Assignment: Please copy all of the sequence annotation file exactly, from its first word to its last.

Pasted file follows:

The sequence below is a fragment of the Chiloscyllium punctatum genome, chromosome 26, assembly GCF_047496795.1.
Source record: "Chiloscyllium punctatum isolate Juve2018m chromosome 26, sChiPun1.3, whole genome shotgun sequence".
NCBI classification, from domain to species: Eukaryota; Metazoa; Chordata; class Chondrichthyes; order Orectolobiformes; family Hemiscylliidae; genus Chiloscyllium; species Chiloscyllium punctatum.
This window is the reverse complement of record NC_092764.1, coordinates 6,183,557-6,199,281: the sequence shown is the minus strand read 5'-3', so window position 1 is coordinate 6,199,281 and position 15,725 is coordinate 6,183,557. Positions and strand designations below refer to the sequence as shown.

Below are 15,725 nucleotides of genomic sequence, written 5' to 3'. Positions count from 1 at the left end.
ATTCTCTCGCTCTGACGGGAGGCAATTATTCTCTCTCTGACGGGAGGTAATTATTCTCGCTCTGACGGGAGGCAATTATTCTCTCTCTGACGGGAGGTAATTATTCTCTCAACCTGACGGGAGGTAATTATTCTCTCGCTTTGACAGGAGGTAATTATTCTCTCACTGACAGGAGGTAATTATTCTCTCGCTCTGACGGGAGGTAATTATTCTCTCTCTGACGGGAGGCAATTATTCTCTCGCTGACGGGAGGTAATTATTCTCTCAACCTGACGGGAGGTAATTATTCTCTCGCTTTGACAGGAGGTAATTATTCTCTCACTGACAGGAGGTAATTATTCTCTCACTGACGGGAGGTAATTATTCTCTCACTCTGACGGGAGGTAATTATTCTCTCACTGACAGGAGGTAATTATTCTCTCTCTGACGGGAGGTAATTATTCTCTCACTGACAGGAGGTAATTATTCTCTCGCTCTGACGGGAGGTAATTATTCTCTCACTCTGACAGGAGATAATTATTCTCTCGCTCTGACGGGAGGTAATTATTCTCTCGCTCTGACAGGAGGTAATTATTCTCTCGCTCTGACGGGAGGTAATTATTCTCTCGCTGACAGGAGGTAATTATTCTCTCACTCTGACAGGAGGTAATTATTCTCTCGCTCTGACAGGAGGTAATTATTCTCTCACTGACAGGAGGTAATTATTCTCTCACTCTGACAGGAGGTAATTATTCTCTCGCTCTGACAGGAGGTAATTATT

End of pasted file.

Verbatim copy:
The sequence below is a fragment of the Chiloscyllium punctatum genome, chromosome 26, assembly GCF_047496795.1.
Source record: "Chiloscyllium punctatum isolate Juve2018m chromosome 26, sChiPun1.3, whole genome shotgun sequence".
NCBI classification, from domain to species: Eukaryota; Metazoa; Chordata; class Chondrichthyes; order Orectolobiformes; family Hemiscylliidae; genus Chiloscyllium; species Chiloscyllium punctatum.
This window is the reverse complement of record NC_092764.1, coordinates 6,183,557-6,199,281: the sequence shown is the minus strand read 5'-3', so window position 1 is coordinate 6,199,281 and position 15,725 is coordinate 6,183,557. Positions and strand designations below refer to the sequence as shown.

Below are 15,725 nucleotides of genomic sequence, written 5' to 3'. Positions count from 1 at the left end.
ATTCTCTCGCTCTGACGGGAGGCAATTATTCTCTCTCTGACGGGAGGTAATTATTCTCGCTCTGACGGGAGGCAATTATTCTCTCTCTGACGGGAGGTAATTATTCTCTCAACCTGACGGGAGGTAATTATTCTCTCGCTTTGACAGGAGGTAATTATTCTCTCACTGACAGGAGGTAATTATTCTCTCGCTCTGACGGGAGGTAATTATTCTCTCTCTGACGGGAGGCAATTATTCTCTCGCTGACGGGAGGTAATTATTCTCTCAACCTGACGGGAGGTAATTATTCTCTCGCTTTGACAGGAGGTAATTATTCTCTCACTGACAGGAGGTAATTATTCTCTCACTGACGGGAGGTAATTATTCTCTCACTCTGACGGGAGGTAATTATTCTCTCACTGACAGGAGGTAATTATTCTCTCTCTGACGGGAGGTAATTATTCTCTCACTGACAGGAGGTAATTATTCTCTCGCTCTGACGGGAGGTAATTATTCTCTCACTCTGACAGGAGATAATTATTCTCTCGCTCTGACGGGAGGTAATTATTCTCTCGCTCTGACAGGAGGTAATTATTCTCTCGCTCTGACGGGAGGTAATTATTCTCTCGCTGACAGGAGGTAATTATTCTCTCACTCTGACAGGAGGTAATTATTCTCTCGCTCTGACAGGAGGTAATTATTCTCTCACTGACAGGAGGTAATTATTCTCTCACTCTGACAGGAGGTAATTATTCTCTCGCTCTGACAGGAGGTAATTATT